Friendships are born of proximity, necessity, shared experience. Hey, that’s great. But friendships survive because part of you is fed by knowing this person. Sometimes you don’t even know what you are hungry for, then here comes this friend, bearing sustenance. It’s a belly laugh — you know, when you are driving in your car days (weeks) later, and laugh out loud recalling what was said. It’s a hand, with heavy lifting like caring for your aging parent or your child or your dog. It’s your very breath, when there’s something wonky on the PET scan or your kid is in distress. It’s backbone support, for life decisions or saying dreams or fears out loud or negotiating professional hurdles. It’s an ear, really listening as troubles are talked through or an idea takes shape. It’s a voice, in the dark or the storm or the crowd. It’s putting on coffee, knowing where the key is, sitting by the fire even after the fire dies down, sneaking her out of the hospital to go get pizza, it’s being met at the finish line, it’s driving all night to get there, knowing “Tupelo Honey” is your zen, it’s someone carrying snacks and seltzer water in their car for you, it’s knowing when time is short then a day at the ballpark can be a respite, it’s sitting in the dark theater after “Still Alice” and quietly being handed popcorn-stand napkins when you cannot stop crying, it’s knowing your joy is the beach or the sunrise, and there is never ketchup or birds or hidden agendas.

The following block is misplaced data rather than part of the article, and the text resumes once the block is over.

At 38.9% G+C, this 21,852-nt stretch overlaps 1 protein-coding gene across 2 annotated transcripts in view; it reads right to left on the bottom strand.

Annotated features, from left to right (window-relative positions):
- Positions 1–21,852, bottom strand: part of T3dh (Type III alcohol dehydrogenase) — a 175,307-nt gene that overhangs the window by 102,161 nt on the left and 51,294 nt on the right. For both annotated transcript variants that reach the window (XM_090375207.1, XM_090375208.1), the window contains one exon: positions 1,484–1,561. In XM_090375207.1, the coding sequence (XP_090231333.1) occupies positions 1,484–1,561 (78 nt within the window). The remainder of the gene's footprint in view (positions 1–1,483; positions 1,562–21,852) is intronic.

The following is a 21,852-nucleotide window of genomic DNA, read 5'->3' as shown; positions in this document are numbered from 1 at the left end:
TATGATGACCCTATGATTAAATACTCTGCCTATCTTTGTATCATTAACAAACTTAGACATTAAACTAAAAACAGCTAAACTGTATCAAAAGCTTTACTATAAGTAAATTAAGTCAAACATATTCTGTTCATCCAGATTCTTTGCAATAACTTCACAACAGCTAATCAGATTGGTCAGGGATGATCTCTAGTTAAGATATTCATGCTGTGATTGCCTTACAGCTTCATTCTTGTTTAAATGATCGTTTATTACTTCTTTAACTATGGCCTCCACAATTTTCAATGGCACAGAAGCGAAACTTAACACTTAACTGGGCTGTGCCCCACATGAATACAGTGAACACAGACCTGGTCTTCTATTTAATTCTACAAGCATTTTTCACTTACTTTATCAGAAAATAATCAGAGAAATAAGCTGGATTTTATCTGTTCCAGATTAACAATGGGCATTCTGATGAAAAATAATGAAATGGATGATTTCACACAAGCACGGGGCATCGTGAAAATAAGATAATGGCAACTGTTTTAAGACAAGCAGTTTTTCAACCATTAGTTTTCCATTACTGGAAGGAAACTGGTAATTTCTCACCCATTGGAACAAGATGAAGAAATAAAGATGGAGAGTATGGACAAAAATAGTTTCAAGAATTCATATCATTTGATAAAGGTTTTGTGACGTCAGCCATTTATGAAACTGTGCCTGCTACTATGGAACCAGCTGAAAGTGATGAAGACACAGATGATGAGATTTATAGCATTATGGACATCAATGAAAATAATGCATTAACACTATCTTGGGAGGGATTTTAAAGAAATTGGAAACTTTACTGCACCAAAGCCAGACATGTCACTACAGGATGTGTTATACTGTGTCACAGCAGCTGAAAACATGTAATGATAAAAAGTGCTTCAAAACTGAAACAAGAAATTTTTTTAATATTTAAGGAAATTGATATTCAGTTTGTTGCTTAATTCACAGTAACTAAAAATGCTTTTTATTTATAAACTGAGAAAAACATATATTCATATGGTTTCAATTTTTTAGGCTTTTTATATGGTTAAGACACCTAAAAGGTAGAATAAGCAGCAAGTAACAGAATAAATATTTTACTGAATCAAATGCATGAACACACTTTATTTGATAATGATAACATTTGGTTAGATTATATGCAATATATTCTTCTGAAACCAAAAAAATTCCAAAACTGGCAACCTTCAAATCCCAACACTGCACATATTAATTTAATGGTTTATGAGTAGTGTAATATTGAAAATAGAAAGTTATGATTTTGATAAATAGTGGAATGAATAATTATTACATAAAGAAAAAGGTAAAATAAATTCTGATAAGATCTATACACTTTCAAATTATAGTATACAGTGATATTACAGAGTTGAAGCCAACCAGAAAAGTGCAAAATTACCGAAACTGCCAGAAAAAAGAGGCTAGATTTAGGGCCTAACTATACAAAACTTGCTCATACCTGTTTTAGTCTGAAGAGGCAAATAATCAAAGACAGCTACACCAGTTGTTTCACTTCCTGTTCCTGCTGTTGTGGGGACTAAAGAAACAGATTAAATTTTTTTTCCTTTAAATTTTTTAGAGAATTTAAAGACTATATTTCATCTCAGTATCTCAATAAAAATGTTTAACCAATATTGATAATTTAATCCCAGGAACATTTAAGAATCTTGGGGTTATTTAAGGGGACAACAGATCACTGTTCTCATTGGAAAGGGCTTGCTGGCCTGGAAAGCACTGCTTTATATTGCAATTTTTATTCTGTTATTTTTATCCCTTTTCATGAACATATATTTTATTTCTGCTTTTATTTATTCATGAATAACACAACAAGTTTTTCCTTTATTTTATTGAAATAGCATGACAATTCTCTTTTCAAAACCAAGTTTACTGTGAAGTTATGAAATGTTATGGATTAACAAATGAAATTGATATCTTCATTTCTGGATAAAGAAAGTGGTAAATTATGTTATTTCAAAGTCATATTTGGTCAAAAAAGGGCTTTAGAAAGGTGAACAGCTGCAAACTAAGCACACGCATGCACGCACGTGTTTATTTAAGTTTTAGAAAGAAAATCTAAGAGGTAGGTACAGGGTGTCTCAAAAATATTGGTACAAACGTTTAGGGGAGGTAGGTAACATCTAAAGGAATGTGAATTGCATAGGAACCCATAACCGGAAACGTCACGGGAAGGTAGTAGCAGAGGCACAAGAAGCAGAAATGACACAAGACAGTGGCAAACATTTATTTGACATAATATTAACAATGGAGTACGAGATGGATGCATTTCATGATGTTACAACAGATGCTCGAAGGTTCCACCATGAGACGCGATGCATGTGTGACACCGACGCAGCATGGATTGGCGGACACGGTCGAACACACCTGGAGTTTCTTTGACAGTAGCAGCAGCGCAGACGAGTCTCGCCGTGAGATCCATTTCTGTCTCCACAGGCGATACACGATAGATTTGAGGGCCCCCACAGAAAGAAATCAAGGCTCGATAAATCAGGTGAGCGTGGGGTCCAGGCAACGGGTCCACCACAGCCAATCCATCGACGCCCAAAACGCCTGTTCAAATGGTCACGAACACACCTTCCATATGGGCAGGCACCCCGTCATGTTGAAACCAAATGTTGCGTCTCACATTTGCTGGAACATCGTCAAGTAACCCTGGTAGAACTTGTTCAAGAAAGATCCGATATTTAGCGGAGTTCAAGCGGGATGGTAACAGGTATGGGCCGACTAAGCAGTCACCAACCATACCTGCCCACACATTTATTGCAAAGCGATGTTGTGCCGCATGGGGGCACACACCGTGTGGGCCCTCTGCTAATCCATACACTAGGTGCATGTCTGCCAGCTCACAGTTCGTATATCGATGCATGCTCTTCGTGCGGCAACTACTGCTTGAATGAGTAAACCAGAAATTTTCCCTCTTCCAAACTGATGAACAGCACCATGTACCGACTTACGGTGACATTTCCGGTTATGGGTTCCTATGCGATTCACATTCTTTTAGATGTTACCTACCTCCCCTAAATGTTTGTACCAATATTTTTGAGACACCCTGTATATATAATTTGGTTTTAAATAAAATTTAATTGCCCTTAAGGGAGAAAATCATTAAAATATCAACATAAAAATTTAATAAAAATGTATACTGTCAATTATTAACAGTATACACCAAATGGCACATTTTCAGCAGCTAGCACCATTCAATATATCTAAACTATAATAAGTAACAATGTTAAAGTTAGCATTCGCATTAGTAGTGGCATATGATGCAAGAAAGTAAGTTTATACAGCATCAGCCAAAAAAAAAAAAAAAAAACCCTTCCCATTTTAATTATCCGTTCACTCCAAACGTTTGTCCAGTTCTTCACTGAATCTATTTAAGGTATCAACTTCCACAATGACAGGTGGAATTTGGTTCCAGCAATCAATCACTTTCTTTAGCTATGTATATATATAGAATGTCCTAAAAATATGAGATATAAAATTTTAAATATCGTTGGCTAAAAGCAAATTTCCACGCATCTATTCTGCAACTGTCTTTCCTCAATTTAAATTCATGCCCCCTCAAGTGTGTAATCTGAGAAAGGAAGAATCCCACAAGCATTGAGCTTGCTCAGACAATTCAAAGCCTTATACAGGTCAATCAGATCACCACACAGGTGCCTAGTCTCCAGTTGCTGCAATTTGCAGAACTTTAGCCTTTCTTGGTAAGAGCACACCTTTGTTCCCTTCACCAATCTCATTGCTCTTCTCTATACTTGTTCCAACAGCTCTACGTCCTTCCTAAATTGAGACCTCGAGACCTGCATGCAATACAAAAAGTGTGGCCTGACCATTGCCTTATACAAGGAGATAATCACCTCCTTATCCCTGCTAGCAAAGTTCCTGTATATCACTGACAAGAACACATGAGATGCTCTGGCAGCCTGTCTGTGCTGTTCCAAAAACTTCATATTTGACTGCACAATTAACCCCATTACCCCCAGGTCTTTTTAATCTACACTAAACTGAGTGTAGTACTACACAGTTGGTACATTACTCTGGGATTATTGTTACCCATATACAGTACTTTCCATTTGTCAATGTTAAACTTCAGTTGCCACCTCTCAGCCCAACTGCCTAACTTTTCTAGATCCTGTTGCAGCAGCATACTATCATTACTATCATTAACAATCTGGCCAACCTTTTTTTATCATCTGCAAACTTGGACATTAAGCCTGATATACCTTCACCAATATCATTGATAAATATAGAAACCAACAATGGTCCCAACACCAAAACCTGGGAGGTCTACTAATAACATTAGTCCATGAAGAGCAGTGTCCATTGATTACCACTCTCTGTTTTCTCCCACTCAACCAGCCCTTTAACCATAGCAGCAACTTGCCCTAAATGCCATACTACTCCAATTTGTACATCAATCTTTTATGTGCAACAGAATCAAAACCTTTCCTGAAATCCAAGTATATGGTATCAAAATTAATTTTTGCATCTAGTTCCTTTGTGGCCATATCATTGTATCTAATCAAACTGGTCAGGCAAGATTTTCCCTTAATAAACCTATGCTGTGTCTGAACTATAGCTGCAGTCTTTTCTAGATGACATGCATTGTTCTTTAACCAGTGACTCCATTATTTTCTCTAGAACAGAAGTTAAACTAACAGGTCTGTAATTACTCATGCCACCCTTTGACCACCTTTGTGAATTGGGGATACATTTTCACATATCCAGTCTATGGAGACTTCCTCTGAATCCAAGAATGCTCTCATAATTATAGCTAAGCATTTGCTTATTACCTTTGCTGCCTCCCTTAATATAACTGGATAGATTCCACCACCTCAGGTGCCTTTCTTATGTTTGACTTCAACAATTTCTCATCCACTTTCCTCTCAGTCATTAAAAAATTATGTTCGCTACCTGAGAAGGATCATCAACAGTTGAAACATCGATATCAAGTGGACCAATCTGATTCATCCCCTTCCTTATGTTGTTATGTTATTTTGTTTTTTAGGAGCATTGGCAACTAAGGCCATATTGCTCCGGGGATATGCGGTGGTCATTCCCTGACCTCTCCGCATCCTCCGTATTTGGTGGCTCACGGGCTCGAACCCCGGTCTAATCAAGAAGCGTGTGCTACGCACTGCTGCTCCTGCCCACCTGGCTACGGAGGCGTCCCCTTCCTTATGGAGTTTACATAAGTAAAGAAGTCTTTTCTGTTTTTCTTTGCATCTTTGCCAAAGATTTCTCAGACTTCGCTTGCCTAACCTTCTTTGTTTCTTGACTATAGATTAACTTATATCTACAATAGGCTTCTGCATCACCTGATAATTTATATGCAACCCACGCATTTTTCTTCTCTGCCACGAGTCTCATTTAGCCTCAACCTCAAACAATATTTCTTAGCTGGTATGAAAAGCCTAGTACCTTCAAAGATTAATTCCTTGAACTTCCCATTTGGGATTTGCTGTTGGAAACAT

Odds are that life will throw you curveballs, and you need a team to help field them. Friends who share the capital of common memories and stories with you, who know your strengths and weaknesses — they are the ones who become your safe harbor, who allow you to process through signal and noise. And when the older generation passes on and the younger generation moves out, you can look around and see the faces of your friends across the kitchen counter, or across town or across the country, and know: this is the community I built, and who built me, silently slowly steadily over time.